Ending a marriage involves several different smaller processes, including asset division and determining various support payments, such as alimony or child support. Although most people in Texas understand that they must divide up marital property during divorce proceedings, many are unaware that debt must also be divvied up. However, not all debt is handled the same, and credit card debt should be given careful consideration.
On average, households across the United States owe about $16,000 in credit card debt. Individuals almost always sign a contract with credit card companies, in which they agree to pay back whatever they charge. During a divorce, couples typically reach an agreement about who gets which assets and debts. However, family court proceedings do not override the contract made with the credit card company.
This can be troublesome for individuals who entered in credit card contracts on their own. A divorce agreement might outline a plan for both parties to pay off that card’s debt, but the credit card company usually will not care about that agreement says if it does not receive payment. If an ex does not pay and his or her name is not listed on the account, the credit card company will seek to hold the cardholder solely responsible.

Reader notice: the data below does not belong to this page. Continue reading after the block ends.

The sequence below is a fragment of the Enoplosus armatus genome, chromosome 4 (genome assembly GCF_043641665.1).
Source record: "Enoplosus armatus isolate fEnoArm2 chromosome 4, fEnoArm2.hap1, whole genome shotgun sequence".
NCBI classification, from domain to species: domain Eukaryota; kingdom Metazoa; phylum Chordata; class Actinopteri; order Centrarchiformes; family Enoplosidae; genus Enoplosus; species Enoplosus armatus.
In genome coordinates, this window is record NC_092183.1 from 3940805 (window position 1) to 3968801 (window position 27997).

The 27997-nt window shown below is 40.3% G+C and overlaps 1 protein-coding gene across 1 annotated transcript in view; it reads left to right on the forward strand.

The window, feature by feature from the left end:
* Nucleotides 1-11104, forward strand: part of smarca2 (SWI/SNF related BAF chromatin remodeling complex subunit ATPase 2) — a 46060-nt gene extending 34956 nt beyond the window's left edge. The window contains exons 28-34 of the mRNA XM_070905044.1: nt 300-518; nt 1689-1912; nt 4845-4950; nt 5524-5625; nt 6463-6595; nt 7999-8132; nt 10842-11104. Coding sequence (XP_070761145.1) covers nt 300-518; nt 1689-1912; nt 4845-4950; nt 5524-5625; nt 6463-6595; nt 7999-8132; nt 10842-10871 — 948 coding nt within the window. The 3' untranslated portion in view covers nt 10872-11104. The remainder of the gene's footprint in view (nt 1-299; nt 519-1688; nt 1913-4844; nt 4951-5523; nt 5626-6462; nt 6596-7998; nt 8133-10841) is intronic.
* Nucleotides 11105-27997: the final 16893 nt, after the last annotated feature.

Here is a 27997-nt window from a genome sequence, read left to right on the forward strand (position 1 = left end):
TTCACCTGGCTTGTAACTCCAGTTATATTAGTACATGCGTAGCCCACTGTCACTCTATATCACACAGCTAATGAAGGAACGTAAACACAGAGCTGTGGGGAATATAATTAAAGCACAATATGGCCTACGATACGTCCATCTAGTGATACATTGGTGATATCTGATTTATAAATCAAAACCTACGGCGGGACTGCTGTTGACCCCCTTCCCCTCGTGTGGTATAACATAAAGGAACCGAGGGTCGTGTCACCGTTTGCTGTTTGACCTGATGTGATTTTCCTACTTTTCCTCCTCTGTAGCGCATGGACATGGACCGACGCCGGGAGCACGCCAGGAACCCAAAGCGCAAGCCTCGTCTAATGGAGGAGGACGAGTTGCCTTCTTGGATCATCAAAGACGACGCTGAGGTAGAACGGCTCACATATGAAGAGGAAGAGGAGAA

Since Texas is a community property state, married couples are both responsible for any debt that was taken on over the course of the marriage. This is generally true even if the debt was only accrued by one person. Couples should be sure to fully understand the implications of taking on certain assets and dividing up debts, as these decisions can affect their future financial stability after divorce.
Source: host.madison.com, “Just Got Divorced? Here’s What Happens to Your Credit Card Debt“, Selena Maranjian, Nov. 2, 2017